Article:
“We are thrilled to welcome Sarah Perry, the author of 2016’s Waterstones Book of the YearThe Essex Serpent, to Belfast in conversation with Paul McVeigh to discuss her new novel Melmoth.

Sarah Perry is the UK’s most extraordinary writer of Gothic literature. She has a PhD in Creative Writing from Royal Holloway. She has been the writer in residence at Gladstone’s Library and the UNESCO World City of Literature Writer in Residence in Prague. After Me Comes the Flood, her first novel, was longlisted for the Guardian First Book Award and the Folio Prize, and won the East Anglian Book of the Year Award in 2014. Her latest novel, The Essex Serpent, was a number one bestseller in hardback, Waterstones Book of the Year 2016, the British Book Awards Book of the Year 2017, was shortlisted for the Costa Novel Award and Dylan Thomas Award, and longlisted for the Bailey’s Women’s Prize for Fiction 2017.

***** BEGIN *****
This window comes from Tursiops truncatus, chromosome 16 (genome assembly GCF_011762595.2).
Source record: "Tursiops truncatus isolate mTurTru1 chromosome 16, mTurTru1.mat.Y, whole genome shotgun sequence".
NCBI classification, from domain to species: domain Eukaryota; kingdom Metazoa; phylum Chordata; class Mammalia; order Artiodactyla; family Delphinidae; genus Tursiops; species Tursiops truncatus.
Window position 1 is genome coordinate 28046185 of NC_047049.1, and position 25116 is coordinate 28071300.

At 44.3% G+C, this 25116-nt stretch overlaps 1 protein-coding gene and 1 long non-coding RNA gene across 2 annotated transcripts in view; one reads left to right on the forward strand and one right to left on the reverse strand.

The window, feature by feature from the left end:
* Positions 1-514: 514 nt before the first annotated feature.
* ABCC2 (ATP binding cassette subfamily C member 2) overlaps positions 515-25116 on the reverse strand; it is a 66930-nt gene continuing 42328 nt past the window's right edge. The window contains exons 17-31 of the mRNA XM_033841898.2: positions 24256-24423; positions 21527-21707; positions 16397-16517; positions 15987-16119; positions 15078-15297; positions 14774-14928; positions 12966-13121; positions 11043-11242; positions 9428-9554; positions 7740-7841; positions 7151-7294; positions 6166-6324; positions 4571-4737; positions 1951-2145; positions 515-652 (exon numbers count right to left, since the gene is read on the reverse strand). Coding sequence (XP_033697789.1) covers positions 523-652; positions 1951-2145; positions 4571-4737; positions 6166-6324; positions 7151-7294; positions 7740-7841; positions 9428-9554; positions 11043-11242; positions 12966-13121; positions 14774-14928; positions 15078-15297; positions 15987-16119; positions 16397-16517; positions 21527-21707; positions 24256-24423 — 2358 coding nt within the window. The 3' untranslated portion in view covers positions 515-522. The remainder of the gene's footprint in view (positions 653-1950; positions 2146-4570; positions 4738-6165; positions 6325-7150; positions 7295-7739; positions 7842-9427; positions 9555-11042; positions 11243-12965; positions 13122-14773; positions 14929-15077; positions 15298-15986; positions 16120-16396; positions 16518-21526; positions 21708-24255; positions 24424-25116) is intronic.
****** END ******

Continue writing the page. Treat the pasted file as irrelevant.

Melmoth is a profound, ambitiously realised work of fiction which asks fundamental questions about guilt, forgiveness, moral reckoning and how we come to terms with our actions in a conflicted world. A compulsive, terrifying and thoroughly modern Gothic novel, and a response to the Irish Gothic classic Melmoth the Wanderer.

Further details: 020892040159″

 

 

Ambassador for BBC National Short Story Award

I’m honoured to have been asked to be an ambassador for this prestigious prize.

The shortlist has just been announced.

Sarah Hall, prize-winning novelist and short story writer, has been shortlisted for the third time for ‘Sudden Traveller’. She won the award in 2013 for ‘Mrs Fox’. Hall is joined on the shortlist by composer and debut novelist Kerry Andrew for To Belong To’, Commonwealth Short Story Prize winner and debut novelist Ingrid Persaud for ‘The Sweet Sop’, rising talent Kiare Ladner for ‘Van Rensburg’s Card’ and creative writing lecturer and novelist Nell Stevens for The Minutes’. The Award is one of the most prestigious for a single short story, with the winning author receiving £15,000.

Keep your eye out for some exclusive content from me.

That Killer First Page, Workshop, Dublin, Oct 13.